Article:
It is the responsibility of the management to differentiate between the resistances and then clear it off. The major reasons to resistance can be any of the following: poor communication, fear of the new, self interest, feeling excluded, lack of faith, technological reasons, etc. Employees can resist the change due to two major reasons, one being the unawareness of the change and the second being personal fear. The first type of resistance can be cleared by providing necessary explanations about the outcomes of the change and can be given training on the particular technique. Whereas the second type of resistance is more psychological where the employee has to understand himself about the change and cooperate. “Habits die hard”, says an old proverb. Therefore adapting to new changes also can take time.

There is another perspective for the resistance from the employees. The management or the manager should not overlook the resistance from the employees because it is the employee who knows in depth the working of the organisation. Therefore the employees have a better understanding whether the change is going to be a success or it is risky at the time. In such a situation it is highly necessary for the management to listen and consider the employees reaction to the change.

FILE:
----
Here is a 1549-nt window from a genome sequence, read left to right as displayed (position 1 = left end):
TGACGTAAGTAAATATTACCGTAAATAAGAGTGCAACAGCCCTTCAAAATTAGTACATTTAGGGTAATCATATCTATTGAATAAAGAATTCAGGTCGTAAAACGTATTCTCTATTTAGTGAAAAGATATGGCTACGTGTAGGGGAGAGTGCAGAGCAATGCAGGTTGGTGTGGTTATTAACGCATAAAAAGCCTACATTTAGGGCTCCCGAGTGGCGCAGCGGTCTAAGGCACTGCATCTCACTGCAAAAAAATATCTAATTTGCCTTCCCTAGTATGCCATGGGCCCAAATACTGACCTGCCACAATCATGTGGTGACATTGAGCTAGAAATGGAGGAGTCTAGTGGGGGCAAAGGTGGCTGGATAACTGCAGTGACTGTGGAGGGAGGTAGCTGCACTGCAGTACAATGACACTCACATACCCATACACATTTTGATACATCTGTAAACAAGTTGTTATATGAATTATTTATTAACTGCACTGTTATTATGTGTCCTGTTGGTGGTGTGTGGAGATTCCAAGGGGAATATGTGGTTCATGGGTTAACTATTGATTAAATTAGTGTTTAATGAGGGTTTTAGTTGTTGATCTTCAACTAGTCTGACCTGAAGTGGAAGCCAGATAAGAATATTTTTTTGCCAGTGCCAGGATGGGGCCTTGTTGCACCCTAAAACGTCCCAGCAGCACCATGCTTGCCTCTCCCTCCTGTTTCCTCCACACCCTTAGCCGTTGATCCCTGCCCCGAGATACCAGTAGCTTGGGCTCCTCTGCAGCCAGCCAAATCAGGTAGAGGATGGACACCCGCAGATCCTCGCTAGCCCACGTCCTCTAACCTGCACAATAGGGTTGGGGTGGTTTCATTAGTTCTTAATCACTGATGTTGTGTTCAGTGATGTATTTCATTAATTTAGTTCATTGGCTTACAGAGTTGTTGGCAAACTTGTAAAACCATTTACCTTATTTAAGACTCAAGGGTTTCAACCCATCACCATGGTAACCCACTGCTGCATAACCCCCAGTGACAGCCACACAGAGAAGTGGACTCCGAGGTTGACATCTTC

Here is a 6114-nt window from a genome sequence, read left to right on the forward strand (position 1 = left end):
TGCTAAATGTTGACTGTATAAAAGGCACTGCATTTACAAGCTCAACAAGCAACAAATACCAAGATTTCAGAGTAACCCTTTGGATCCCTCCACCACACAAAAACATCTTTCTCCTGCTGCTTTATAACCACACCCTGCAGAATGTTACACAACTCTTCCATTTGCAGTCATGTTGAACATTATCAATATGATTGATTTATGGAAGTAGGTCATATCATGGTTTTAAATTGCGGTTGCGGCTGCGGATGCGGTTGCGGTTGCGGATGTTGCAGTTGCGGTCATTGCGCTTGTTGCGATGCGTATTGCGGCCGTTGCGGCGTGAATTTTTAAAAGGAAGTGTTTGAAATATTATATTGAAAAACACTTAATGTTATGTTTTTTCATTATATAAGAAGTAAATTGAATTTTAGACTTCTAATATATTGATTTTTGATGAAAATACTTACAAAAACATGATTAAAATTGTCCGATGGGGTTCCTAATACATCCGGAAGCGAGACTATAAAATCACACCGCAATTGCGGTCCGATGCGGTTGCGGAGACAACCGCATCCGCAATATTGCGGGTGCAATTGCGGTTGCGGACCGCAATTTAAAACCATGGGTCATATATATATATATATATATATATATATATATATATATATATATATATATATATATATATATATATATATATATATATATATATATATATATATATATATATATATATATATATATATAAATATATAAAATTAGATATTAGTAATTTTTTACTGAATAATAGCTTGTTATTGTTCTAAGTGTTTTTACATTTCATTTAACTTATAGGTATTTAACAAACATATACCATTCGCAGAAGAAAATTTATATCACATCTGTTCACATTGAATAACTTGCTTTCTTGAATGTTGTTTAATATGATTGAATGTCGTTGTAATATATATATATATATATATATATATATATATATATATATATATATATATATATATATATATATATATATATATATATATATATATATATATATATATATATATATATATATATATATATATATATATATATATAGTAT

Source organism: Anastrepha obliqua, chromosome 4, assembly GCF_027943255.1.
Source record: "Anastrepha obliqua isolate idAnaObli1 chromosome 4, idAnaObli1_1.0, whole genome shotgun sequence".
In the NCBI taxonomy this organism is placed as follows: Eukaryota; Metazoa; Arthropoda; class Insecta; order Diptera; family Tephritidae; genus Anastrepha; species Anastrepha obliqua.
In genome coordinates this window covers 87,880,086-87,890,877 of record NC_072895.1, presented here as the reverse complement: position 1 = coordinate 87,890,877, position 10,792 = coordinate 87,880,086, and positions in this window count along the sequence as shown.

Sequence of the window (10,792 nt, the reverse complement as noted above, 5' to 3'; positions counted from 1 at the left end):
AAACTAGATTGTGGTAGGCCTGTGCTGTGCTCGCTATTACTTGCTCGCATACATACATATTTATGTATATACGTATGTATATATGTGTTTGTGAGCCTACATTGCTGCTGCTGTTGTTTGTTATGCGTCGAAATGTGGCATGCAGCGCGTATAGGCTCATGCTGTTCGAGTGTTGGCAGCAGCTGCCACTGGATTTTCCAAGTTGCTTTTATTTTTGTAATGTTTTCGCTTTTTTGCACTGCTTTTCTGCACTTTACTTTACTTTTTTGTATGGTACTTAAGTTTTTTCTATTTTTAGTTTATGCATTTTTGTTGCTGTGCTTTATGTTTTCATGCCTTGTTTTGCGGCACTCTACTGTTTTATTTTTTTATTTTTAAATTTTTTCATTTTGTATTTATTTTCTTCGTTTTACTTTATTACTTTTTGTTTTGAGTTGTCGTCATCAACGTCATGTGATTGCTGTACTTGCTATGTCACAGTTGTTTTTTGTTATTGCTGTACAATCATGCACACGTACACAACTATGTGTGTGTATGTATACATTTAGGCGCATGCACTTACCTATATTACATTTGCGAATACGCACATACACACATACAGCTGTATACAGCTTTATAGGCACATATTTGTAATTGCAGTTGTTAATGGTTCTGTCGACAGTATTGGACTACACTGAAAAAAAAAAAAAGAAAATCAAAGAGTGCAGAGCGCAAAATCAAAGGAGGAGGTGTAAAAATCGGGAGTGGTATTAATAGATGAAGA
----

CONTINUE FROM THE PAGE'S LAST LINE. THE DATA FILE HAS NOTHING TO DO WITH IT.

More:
On the whole, change management is very essential in the entire organisation. Good or bad, it depends on how well the situation is handled. A change can be beneficial or a total flop depending on each and every individual’s effort in implying the change. Therefore, the managers need to know to manage the change.

The change management can be better understood through models designed by management gurus such as the Kotter’s 8 step change model and the Lewin’s change management model.

Kotter’s 8 step model:

Kotter introduced and described a 8 step model for explaining change management in his 1995 book “Leading Change”. The 8 steps include the following:

  1. Create urgency
  2. Form a powerful coalition
  3. Create a vision for change
  4. Communicate the change
  5. Remove obstacles
  6. Create short term wins
  7. Build on the change and
  8. Anchor the changes in corporate culture.

This model is easy and step by step which helps in easy transition. But the drawback of this model is that is takes a great deal of time and the steps cannot be skipped (Mindtools.com, 2015).

Lewin’s change management model:

Kurt Lewin in the 1950’s devised the Lewin’s change management model which has the following three steps for the change management.

  • Unfreeze: this step involves preparing the organisation to accept change is required by breaking down the present status quo. The key for this is developing a compelling message to show why the existing method does not work anymore.